How do you graph this function?
x = y^2 - 4y + 5
Preferably utilizing 'completing the square' method. Thanks.
Also does anyone know an online program/download that can graph functions of the form x = f(y)?
Also what is the vertex and what are the relevant intercepts.
- NEWLv 41 decade agoFavorite Answer
x = y^2 - 4 y + 5
x= y^2 - 4 y + 2 + 3
x = ( y - 2 ) ^2 + 3
Now to graph it let's do the following
Replace all x's with y's and y's to x's
y = (x-2)^2 + 3
Now you can graph each part:
first you should know how to graph y = x, draw it and consider it fun1
Then x - 2 means you shift fun 1 to the right by two steps gives u fun2
Then (x-2)^2 means you multiply each point you got from fun 2 by itself
which gives you positive points only (above the x axis) .. call it fun3 Shift the entire graph (fun3) up by three steps ... gives you fun4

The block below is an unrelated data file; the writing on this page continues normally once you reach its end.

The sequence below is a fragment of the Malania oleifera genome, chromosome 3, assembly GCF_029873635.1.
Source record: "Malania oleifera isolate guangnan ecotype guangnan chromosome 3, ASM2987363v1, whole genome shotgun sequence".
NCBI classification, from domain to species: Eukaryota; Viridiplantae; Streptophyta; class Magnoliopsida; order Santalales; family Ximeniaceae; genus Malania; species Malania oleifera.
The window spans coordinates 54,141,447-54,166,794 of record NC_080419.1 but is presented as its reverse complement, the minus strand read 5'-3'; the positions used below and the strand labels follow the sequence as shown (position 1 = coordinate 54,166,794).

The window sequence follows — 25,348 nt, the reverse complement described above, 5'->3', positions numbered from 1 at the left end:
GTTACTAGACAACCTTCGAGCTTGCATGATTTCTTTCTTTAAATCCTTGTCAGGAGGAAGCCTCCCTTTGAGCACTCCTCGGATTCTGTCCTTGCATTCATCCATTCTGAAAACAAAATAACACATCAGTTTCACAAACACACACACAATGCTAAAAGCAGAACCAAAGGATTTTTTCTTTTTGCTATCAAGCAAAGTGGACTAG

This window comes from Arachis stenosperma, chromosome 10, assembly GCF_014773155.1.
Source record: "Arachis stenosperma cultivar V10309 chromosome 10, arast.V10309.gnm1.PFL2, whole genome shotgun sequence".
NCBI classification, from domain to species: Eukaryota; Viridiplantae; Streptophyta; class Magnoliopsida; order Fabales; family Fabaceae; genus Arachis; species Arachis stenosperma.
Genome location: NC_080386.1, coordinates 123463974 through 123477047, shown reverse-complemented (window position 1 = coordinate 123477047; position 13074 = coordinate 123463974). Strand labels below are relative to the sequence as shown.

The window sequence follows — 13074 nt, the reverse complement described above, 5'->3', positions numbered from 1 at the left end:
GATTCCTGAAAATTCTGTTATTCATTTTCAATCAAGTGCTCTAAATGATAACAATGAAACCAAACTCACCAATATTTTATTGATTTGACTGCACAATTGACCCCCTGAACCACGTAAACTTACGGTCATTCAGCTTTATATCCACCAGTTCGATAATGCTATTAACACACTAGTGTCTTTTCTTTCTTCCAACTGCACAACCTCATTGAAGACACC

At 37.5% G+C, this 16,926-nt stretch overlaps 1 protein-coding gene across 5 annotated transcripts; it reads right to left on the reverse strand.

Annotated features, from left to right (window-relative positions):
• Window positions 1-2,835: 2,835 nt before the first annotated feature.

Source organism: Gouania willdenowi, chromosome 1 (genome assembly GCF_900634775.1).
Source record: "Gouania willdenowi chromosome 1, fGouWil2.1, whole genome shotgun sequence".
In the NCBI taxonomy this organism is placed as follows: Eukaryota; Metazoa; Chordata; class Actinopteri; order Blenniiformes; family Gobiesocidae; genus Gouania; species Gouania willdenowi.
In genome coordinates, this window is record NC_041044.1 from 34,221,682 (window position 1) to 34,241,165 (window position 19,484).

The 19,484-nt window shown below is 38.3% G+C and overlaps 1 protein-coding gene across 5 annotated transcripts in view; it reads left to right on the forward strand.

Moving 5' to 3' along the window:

Now fun4 is the graph of y = (x-2)^2 + 3
now to go back to x = y^2 - 4y + 5 you need to do the inverse graph
Inverse graph is the mirror of the function around angle 45
In other words, draw a line starting from 0,0 and extend it to make 45 degree with the x- axis and consider it as a mirror to fun 4 , the result will be you final graph for x = y^2 - 4y + 5
This link about inverse graph http://www.purplemath.com/modules/invrsfcn.htm
You can also use this link to graph regular functions then you have to inverse it by urself
Sorry I couldn't find any inverse function graph er ;(
- 1 decade ago
Imagine that the position of x and y is reversed, graph that and then turn your head 90 degrees. This is the easiest and most succinct way, there's no reason for anything more complicated.